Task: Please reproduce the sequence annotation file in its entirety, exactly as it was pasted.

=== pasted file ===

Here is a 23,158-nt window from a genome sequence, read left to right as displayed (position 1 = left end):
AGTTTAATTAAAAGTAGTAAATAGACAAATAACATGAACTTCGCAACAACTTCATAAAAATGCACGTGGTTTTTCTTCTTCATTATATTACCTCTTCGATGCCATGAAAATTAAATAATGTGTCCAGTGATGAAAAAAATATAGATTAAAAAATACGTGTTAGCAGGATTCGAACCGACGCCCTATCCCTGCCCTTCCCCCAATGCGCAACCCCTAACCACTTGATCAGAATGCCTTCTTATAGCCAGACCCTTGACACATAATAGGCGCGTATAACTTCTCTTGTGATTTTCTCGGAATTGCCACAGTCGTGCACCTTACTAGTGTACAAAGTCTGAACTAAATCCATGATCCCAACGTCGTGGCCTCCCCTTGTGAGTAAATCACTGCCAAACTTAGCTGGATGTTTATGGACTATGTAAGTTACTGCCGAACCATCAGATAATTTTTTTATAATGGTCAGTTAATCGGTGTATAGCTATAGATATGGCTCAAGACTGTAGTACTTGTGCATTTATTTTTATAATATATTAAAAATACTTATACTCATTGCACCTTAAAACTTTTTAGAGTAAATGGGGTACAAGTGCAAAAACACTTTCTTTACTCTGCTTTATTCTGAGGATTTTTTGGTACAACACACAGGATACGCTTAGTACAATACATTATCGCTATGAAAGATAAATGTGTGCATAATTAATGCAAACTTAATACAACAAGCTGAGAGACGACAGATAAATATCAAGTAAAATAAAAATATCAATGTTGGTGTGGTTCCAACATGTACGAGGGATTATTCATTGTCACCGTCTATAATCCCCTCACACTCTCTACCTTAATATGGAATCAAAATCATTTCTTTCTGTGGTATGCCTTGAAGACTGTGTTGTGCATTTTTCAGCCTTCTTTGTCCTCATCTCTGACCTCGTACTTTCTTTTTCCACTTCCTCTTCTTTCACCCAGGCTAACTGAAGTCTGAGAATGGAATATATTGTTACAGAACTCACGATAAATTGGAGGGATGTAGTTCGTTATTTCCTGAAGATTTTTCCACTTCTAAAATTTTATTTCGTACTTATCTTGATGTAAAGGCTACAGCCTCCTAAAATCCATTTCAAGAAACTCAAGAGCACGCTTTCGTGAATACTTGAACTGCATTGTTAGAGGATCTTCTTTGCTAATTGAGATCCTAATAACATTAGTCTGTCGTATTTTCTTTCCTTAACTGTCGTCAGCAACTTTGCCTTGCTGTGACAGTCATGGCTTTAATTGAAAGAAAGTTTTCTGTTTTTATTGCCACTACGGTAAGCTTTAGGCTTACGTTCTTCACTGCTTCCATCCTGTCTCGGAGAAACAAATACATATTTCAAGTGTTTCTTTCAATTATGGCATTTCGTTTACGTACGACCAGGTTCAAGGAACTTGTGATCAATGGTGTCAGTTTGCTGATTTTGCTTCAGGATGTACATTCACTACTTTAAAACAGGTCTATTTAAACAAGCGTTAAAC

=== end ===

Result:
Here is a 23,158-nt window from a genome sequence, read left to right as displayed (position 1 = left end):
AGTTTAATTAAAAGTAGTAAATAGACAAATAACATGAACTTCGCAACAACTTCATAAAAATGCACGTGGTTTTTCTTCTTCATTATATTACCTCTTCGATGCCATGAAAATTAAATAATGTGTCCAGTGATGAAAAAAATATAGATTAAAAAATACGTGTTAGCAGGATTCGAACCGACGCCCTATCCCTGCCCTTCCCCCAATGCGCAACCCCTAACCACTTGATCAGAATGCCTTCTTATAGCCAGACCCTTGACACATAATAGGCGCGTATAACTTCTCTTGTGATTTTCTCGGAATTGCCACAGTCGTGCACCTTACTAGTGTACAAAGTCTGAACTAAATCCATGATCCCAACGTCGTGGCCTCCCCTTGTGAGTAAATCACTGCCAAACTTAGCTGGATGTTTATGGACTATGTAAGTTACTGCCGAACCATCAGATAATTTTTTTATAATGGTCAGTTAATCGGTGTATAGCTATAGATATGGCTCAAGACTGTAGTACTTGTGCATTTATTTTTATAATATATTAAAAATACTTATACTCATTGCACCTTAAAACTTTTTAGAGTAAATGGGGTACAAGTGCAAAAACACTTTCTTTACTCTGCTTTATTCTGAGGATTTTTTGGTACAACACACAGGATACGCTTAGTACAATACATTATCGCTATGAAAGATAAATGTGTGCATAATTAATGCAAACTTAATACAACAAGCTGAGAGACGACAGATAAATATCAAGTAAAATAAAAATATCAATGTTGGTGTGGTTCCAACATGTACGAGGGATTATTCATTGTCACCGTCTATAATCCCCTCACACTCTCTACCTTAATATGGAATCAAAATCATTTCTTTCTGTGGTATGCCTTGAAGACTGTGTTGTGCATTTTTCAGCCTTCTTTGTCCTCATCTCTGACCTCGTACTTTCTTTTTCCACTTCCTCTTCTTTCACCCAGGCTAACTGAAGTCTGAGAATGGAATATATTGTTACAGAACTCACGATAAATTGGAGGGATGTAGTTCGTTATTTCCTGAAGATTTTTCCACTTCTAAAATTTTATTTCGTACTTATCTTGATGTAAAGGCTACAGCCTCCTAAAATCCATTTCAAGAAACTCAAGAGCACGCTTTCGTGAATACTTGAACTGCATTGTTAGAGGATCTTCTTTGCTAATTGAGATCCTAATAACATTAGTCTGTCGTATTTTCTTTCCTTAACTGTCGTCAGCAACTTTGCCTTGCTGTGACAGTCATGGCTTTAATTGAAAGAAAGTTTTCTGTTTTTATTGCCACTACGGTAAGCTTTAGGCTTACGTTCTTCACTGCTTCCATCCTGTCTCGGAGAAACAAATACATATTTCAAGTGTTTCTTTCAATTATGGCATTTCGTTTACGTACGACCAGGTTCAAGGAACTTGTGATCAATGGTGTCAGTTTGCTGATTTTGCTTCAGGATGTACATTCACTACTTTAAAACAGGTCTATTTAAACAAGCGTTAAAC